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Because family life matters

Talking to your teenagers about drugs

Drugs is one area that young people really want their parents to talk to them about, yet the charity Action on Addiction found that 40% of parents leave the job of educating their children about drugs to schools and the police.

Teenager talking to parent

The good news is that although many young people will experiment with illegal drugs, the majority leave them alone. And most of those who do experiment will not go on to have a long-term drug problem. However, the UK has one of the highest rates of illegal drug use amongst teens in the whole of Europe. Alcohol, and particularly binge drinking, is having a huge impact on teens. Add to that tobacco use, accessibility of solvents for sniffing, misuse of prescription medication and steroids and it’s no wonder the subject of drugs regularly tops polls of parental concerns.

They know more than I do!

This is the most common reason parents give for not talking to their children about drugs. While that may be true, it’s easy for parents to find information about some of the most common drugs. Find out what they are learning at school about alcohol and other drugs. You need to be informed: free leaflets can be obtained from local GPs, health promotion agencies or from national agency Talk to Frank.

Here are some tips when talking to your teens about drugs:

  • Find opportunities to talk – never miss what might be a teachable moment. It’s important your teens know your values and why you have them and also what the home rules are. Listen to them – what are their fears and concerns? Often your best conversations will happen late at night.
  • Remember scare tactics don’t work – telling a teenager that smoking will kill them (even though they know Uncle Jack has smoked for 50 years) might be true, but is easily ignored and not immediate. But realising that smoking makes you smell and will cost over £2,000 a year on 20 a day is more relevant.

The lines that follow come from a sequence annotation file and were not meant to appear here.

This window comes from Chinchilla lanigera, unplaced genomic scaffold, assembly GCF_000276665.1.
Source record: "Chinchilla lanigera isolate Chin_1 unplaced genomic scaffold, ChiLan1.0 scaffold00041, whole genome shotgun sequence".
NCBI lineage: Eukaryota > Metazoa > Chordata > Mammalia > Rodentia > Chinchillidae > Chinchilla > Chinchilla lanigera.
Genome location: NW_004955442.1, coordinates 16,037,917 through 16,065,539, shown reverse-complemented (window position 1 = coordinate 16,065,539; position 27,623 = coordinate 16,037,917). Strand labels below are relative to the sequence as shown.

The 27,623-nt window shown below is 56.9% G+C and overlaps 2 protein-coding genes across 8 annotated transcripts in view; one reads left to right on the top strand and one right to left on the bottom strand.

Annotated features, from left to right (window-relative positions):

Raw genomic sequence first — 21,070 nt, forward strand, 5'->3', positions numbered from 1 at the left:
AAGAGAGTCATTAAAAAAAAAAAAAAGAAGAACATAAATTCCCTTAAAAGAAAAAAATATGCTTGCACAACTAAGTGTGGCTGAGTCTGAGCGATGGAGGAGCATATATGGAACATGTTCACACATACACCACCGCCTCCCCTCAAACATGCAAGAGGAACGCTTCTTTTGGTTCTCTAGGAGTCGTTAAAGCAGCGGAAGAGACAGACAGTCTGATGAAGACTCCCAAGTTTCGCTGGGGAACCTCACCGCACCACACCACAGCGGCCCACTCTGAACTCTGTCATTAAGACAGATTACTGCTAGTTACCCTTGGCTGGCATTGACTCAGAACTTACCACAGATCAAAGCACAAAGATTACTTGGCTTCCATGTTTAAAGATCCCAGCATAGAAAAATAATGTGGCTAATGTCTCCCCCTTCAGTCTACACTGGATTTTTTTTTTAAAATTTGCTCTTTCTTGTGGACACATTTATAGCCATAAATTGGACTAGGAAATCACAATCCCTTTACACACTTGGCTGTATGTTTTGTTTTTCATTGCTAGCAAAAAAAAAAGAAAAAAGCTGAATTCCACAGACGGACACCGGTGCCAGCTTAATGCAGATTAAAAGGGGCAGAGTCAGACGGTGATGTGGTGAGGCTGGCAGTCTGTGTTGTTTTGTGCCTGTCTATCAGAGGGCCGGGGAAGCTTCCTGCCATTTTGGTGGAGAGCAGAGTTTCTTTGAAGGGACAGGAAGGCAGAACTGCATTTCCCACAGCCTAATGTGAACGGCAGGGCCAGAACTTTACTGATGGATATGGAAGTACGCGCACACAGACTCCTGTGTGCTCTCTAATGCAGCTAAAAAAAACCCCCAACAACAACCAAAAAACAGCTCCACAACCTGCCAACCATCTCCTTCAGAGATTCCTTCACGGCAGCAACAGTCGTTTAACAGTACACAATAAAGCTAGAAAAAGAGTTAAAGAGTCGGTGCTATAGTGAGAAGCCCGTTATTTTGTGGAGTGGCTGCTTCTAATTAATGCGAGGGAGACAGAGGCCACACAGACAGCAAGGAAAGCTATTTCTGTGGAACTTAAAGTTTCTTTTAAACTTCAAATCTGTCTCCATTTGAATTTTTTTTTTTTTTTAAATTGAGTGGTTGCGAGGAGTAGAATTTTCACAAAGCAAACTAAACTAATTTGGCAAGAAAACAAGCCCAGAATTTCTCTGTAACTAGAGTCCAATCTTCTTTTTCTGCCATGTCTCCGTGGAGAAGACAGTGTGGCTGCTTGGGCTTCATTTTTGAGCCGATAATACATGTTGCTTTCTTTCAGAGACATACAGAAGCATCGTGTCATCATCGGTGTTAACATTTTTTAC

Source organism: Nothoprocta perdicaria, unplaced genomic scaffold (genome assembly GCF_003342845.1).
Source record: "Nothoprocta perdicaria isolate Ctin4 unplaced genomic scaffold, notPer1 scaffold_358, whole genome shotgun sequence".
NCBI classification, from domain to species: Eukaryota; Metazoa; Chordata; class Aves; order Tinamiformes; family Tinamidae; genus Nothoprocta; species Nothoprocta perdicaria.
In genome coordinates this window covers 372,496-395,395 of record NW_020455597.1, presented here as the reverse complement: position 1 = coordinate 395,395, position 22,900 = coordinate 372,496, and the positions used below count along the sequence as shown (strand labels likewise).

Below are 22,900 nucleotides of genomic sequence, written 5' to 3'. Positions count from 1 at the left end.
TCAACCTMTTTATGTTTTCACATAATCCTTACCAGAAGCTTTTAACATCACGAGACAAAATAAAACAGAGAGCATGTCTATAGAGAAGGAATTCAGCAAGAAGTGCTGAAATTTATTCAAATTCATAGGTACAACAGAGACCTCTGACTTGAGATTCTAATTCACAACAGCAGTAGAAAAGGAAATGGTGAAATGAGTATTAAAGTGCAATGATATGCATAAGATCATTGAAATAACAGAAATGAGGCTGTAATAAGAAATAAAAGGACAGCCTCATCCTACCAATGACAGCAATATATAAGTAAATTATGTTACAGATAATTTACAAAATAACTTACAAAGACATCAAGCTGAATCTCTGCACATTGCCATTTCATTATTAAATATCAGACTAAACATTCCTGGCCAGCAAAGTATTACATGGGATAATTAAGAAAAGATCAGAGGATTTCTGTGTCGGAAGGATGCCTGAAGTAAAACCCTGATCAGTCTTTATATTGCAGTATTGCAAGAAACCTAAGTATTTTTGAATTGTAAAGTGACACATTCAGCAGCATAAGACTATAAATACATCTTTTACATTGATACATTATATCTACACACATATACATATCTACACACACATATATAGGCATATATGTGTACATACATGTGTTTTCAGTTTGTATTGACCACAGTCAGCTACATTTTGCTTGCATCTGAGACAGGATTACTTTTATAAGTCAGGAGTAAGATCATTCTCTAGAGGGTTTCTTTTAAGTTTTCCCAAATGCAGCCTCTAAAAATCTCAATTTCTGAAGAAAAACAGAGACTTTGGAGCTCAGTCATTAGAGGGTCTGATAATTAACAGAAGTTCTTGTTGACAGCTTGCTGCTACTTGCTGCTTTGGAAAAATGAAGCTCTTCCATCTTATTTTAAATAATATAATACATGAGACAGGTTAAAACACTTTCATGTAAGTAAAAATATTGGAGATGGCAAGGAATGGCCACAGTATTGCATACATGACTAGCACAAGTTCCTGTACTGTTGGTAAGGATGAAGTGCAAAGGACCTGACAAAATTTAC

• Know their friends – peer pressure increases during the teenage years. One of the key signs that your teenager is at risk from getting involved with drugs is if their friends are. Know who they are spending time with; invite them to your home. To avoid risky situations, they may need to change their circle of friends.
  • Make sure they know you love them unconditionally – otherwise they might only tell you what they think you want to hear.

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Know where to go for help and advice

If you think there’s a problem:

  • Try not to accuse your child of anything until you know the facts, unless of course they are obviously drunk or stoned. So many of the symptoms of drug misuse such as changes in friends, appearance, attitude or sleeping pattern are the same as normal teenage behaviour.
  • If you suspect your child is using drugs you do need to talk with them. Your immediate emotional responses will probably be anger, fear, disappointment, and panic. This is not a good time to try and talk. Wait until you have calmed down and are able to show care and concern, rather than wanting to punish.
  • Make sure they know they are responsible for their actions. Put in place boundaries for acceptable behaviour and consequences for crossing them.
  • You may need to use the help and support available from your GP or local drug and alcohol agency, or to contact a national agency such as ADFAM or PADA who can provide confidential help and advice.
  • Keep on caring. If your worst fears are realised you may find offers of help are rejected. It’s easy to blame yourself, but remember young people will make their own choices. Ensure you let them know you still love them and care for their wellbeing. Then get support for yourself and any other family members. It might be a tough journey, but you can get through it.

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For help and information:

This information is supplied in good faith, but Care for the Family cannot accept responsibility for any advice or recommendations made by other organisations or resources.

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